Expert discusses ways to stay heart healthy, hydrated and fit during the summer

Summer can be a lazy time. Cookouts, vacations, graduation parties and similar events may tempt us to throw caution to the wind when it comes to maintaining a healthy lifestyle, particularly as it relates to diet and exercise. However, experts at the Pauley Heart Center, part of Virginia Commonwealth University Medical Center, suggest being ever mindful of lifestyle habits that promote good heart health.

The summer months are an especially critical time for heart health because of the risks of dehydration and other heat-related illnesses. Bethany Denlinger, M.D., medical director of the Cardiology Lab at VCU Community Memorial Hospital in South Hill, Virginia, answered questions about hydration, exercise, eating and basic good heart health in the summer months.

What is the significance of staying hydrated as it relates to a healthy heart?

Your heart has to work harder if you are dehydrated. Your muscles do not work efficiently without proper hydration. Hydrate throughout the day, not just before exercise. Water is best. Mix it up with flavored waters or sparkling water. Keep a water bottle within reach. Avoid sodas and alcohol. Additionally, monitor your urine. If you are drinking enough water, it should be clear or light yellow, not cloudy and dark. If you weigh yourself before and after exercise, consume 16-20 ounces of fluid for every pound lost.

Considering typical summer events such as cookouts, graduation celebrations, etc., what are some tips for eating healthy and thoughtfully?

Consider healthy choices at your family events. Choose lean beef and make smaller hamburger patties. Grill chicken or salmon. Eat lots of fresh fruits and vegetables. They contain nutrients that you lose when you sweat. Enjoy seasonal food, peaches, watermelon, strawberries, tomatoes, cantaloupes. Try new healthy foods like kale, spinach or red beets. Eat desserts in moderation.

Describe the appropriate attire and accessories to stay cool and regulate your body temperature during the summer months?

Wear single-layer, absorbent, loose-fitting clothing, preferably light colors. Look for "wicking" fabrics. Carry a water bottle and consider a water belt.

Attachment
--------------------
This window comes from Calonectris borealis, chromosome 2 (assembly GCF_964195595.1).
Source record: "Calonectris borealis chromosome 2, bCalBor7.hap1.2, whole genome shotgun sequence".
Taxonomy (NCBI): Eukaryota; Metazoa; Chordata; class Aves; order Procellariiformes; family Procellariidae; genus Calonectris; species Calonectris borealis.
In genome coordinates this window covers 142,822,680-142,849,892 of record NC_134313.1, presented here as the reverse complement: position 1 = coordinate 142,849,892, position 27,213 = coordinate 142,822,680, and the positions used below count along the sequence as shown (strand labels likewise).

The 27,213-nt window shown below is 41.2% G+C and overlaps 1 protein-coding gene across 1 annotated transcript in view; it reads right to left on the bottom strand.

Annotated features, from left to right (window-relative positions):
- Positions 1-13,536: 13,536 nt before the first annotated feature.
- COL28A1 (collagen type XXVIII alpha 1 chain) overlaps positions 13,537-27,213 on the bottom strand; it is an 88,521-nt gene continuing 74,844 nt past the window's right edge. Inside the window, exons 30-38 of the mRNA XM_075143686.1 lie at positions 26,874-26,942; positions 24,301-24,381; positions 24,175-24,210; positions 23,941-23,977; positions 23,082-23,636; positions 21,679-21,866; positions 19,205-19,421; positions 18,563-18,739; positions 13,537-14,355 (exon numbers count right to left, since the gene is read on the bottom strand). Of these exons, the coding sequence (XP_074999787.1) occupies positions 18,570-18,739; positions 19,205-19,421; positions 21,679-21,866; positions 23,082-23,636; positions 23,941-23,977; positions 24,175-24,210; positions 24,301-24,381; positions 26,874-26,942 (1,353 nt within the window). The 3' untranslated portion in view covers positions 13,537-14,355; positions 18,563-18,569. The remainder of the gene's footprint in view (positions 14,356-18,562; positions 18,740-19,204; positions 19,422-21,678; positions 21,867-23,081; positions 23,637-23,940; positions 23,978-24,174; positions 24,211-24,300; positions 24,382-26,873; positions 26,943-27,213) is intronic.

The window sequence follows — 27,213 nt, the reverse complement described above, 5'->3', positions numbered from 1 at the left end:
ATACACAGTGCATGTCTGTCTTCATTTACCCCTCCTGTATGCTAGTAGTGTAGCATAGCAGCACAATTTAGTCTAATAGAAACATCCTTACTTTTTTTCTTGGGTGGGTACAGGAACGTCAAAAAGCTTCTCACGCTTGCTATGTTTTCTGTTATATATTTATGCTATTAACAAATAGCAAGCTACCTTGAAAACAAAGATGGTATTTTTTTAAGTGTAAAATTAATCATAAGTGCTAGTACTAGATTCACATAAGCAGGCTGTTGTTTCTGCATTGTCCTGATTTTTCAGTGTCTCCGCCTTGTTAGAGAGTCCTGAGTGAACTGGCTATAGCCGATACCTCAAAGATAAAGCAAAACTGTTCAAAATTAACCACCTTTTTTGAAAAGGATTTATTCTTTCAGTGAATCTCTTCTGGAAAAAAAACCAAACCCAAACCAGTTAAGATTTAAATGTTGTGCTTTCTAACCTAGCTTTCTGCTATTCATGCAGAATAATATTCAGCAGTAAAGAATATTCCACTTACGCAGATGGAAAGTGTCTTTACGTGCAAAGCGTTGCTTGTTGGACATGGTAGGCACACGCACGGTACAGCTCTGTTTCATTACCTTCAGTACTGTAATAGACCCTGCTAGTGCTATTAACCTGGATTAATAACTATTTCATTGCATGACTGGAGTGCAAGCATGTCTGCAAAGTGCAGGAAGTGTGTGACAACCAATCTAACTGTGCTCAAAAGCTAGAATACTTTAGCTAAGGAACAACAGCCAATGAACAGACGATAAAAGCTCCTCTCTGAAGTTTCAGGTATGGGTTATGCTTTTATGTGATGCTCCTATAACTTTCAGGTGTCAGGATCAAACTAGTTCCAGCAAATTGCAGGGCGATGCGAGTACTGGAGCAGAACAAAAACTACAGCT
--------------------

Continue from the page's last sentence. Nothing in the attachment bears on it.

What types of exercises and preventive actions are appropriate during the summer months for a person who has heart issues?

Don't give up. If you can stay active, you should. Walk on the treadmill indoors. Exercise at a cardiac rehab center with blood pressure and heart rate monitoring. Take more breaks. Rest in a shaded area. Exercise early in the day. Gradually begin your exercise and gradually cool off. Pay attention to the heat index which takes into account for humidity and temperature. With strenuous activity, alternate water with .

What are the adverse effects of not taking care of your heart health, with proper diet and exercise, during any season?

No exercise leads to deconditioning. Deconditioning leads to muscle weakness. With deconditioning, the heart does not work efficiently.

What are common issues experienced during the summer months by individuals who have heart issues?

In the summer, there are more hospital admissions for congestive heart failure. If the heart muscle is weak, there is a difficult balance between drinking too much fluid and dehydration. It is important to weigh yourself daily. Avoid too much salt in your diet. Seek medical assistance if your weight is increasing and you are more short of breath and notice swelling. It is also important to take your at home. Blood pressure medicines may exaggerate the body's response to heat.

What are the signs that a person with heart issues needs to seek medical attention?

With regard to a heart patient's summer cautions, there are three heat-related conditions – heat cramps, heat exhaustion and heat stroke. Heat cramps are muscle pains and spasm. You should drink sports drinks and water. Heat exhaustion is a more severe condition. Apply cool cloths to the skin and drink sports drinks and water in small amounts. Heat stroke means you have a temperature of 104 degrees and brain symptoms. This is life-threatening. Call 911 and douse the person with cold water or ice. The early symptoms are nausea, vomiting, dizziness, fast heart rate and fatigue. If symptoms are not improving with hydration seek medical attention. The severity of heat illness may not be apparent in the initial presentation.

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